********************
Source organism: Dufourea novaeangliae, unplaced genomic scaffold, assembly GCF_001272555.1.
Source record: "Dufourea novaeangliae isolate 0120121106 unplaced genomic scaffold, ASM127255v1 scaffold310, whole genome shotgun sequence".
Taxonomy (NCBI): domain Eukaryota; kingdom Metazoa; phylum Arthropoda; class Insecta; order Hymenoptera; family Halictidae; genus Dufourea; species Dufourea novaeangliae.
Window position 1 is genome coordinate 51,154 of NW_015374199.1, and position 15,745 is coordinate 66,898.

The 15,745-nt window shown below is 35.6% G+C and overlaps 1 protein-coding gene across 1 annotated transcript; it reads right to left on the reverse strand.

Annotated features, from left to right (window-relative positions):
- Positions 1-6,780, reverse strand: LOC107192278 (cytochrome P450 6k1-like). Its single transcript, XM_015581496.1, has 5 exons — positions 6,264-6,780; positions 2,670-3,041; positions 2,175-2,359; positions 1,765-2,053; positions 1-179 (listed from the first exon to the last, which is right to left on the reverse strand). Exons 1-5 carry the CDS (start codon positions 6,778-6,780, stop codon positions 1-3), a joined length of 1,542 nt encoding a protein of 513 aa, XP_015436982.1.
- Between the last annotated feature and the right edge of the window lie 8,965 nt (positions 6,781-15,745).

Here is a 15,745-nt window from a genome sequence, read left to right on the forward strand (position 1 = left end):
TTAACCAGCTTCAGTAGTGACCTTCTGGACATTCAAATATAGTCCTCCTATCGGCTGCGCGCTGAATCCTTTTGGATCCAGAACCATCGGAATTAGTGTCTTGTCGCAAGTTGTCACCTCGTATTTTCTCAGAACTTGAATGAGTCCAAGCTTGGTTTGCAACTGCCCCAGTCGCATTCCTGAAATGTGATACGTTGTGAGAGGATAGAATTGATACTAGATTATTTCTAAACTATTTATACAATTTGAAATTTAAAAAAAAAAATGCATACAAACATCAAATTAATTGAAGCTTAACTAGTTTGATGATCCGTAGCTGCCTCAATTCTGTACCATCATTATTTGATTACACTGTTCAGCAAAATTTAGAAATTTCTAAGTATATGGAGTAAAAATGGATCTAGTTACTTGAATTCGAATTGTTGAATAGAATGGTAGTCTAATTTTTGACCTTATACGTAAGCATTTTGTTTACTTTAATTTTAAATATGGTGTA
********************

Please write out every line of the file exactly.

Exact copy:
Source organism: Dufourea novaeangliae, unplaced genomic scaffold, assembly GCF_001272555.1.
Source record: "Dufourea novaeangliae isolate 0120121106 unplaced genomic scaffold, ASM127255v1 scaffold310, whole genome shotgun sequence".
Taxonomy (NCBI): domain Eukaryota; kingdom Metazoa; phylum Arthropoda; class Insecta; order Hymenoptera; family Halictidae; genus Dufourea; species Dufourea novaeangliae.
Window position 1 is genome coordinate 51,154 of NW_015374199.1, and position 15,745 is coordinate 66,898.

The 15,745-nt window shown below is 35.6% G+C and overlaps 1 protein-coding gene across 1 annotated transcript; it reads right to left on the reverse strand.

Annotated features, from left to right (window-relative positions):
- Positions 1-6,780, reverse strand: LOC107192278 (cytochrome P450 6k1-like). Its single transcript, XM_015581496.1, has 5 exons — positions 6,264-6,780; positions 2,670-3,041; positions 2,175-2,359; positions 1,765-2,053; positions 1-179 (listed from the first exon to the last, which is right to left on the reverse strand). Exons 1-5 carry the CDS (start codon positions 6,778-6,780, stop codon positions 1-3), a joined length of 1,542 nt encoding a protein of 513 aa, XP_015436982.1.
- Between the last annotated feature and the right edge of the window lie 8,965 nt (positions 6,781-15,745).

Here is a 15,745-nt window from a genome sequence, read left to right on the forward strand (position 1 = left end):
TTAACCAGCTTCAGTAGTGACCTTCTGGACATTCAAATATAGTCCTCCTATCGGCTGCGCGCTGAATCCTTTTGGATCCAGAACCATCGGAATTAGTGTCTTGTCGCAAGTTGTCACCTCGTATTTTCTCAGAACTTGAATGAGTCCAAGCTTGGTTTGCAACTGCCCCAGTCGCATTCCTGAAATGTGATACGTTGTGAGAGGATAGAATTGATACTAGATTATTTCTAAACTATTTATACAATTTGAAATTTAAAAAAAAAAATGCATACAAACATCAAATTAATTGAAGCTTAACTAGTTTGATGATCCGTAGCTGCCTCAATTCTGTACCATCATTATTTGATTACACTGTTCAGCAAAATTTAGAAATTTCTAAGTATATGGAGTAAAAATGGATCTAGTTACTTGAATTCGAATTGTTGAATAGAATGGTAGTCTAATTTTTGACCTTATACGTAAGCATTTTGTTTACTTTAATTTTAAATATGGTGTA